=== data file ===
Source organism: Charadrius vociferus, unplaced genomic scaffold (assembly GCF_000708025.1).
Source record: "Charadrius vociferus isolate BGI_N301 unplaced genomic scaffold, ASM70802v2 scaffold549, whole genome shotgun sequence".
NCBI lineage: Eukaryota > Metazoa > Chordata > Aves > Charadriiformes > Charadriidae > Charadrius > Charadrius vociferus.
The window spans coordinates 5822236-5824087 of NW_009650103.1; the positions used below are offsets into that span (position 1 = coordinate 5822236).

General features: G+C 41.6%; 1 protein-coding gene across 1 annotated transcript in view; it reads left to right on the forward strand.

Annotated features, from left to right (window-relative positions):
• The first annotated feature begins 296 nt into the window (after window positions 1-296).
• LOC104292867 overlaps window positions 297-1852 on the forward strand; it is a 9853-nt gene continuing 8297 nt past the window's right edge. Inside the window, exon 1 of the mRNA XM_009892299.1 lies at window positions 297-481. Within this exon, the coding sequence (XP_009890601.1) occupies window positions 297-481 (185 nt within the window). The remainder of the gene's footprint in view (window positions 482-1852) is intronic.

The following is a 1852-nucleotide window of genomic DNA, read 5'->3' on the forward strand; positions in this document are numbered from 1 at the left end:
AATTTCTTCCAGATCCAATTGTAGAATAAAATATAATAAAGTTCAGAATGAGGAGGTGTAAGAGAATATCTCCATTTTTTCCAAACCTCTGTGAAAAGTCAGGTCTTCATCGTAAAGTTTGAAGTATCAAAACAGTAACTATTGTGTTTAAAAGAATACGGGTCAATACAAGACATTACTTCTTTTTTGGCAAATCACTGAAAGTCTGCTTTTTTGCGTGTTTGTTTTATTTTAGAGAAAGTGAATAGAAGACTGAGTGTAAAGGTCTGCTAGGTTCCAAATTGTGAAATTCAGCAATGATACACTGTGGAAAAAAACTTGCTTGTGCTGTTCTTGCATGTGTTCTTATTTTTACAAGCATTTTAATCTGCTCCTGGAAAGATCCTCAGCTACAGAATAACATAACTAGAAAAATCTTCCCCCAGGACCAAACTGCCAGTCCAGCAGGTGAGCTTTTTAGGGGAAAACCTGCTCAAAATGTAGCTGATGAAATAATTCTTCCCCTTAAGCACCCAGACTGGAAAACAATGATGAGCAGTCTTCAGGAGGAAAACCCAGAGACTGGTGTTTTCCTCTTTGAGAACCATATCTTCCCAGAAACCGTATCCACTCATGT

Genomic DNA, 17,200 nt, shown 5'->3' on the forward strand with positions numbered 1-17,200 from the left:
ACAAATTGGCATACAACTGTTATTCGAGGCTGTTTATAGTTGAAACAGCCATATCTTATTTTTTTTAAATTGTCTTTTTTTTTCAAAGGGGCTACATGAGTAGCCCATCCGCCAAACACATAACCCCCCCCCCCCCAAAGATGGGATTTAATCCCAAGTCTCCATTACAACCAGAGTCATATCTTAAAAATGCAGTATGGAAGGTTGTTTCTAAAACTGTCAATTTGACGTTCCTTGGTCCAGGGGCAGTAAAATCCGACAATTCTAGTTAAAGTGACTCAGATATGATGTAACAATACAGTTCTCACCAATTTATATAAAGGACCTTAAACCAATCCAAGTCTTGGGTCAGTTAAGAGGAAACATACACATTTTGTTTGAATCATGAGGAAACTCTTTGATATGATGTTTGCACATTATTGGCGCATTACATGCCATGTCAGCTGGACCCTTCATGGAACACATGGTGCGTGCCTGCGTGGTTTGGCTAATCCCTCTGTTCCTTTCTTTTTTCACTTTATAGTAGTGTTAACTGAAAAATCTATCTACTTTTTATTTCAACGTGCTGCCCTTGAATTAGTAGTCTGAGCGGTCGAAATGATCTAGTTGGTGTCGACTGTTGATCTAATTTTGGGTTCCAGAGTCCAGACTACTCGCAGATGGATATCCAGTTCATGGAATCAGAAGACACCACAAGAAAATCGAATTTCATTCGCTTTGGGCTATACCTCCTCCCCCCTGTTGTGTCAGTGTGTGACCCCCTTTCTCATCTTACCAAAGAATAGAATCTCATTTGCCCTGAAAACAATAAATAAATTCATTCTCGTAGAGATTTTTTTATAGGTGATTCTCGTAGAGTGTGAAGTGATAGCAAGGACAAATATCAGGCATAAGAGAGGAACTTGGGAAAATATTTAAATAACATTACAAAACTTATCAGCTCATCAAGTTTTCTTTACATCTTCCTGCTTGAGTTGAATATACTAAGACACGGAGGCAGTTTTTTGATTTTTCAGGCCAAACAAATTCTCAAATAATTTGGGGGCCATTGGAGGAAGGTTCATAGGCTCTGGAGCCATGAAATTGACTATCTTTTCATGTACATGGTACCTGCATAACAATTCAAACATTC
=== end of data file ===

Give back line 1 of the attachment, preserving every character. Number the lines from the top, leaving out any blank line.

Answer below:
Source organism: Charadrius vociferus, unplaced genomic scaffold (assembly GCF_000708025.1).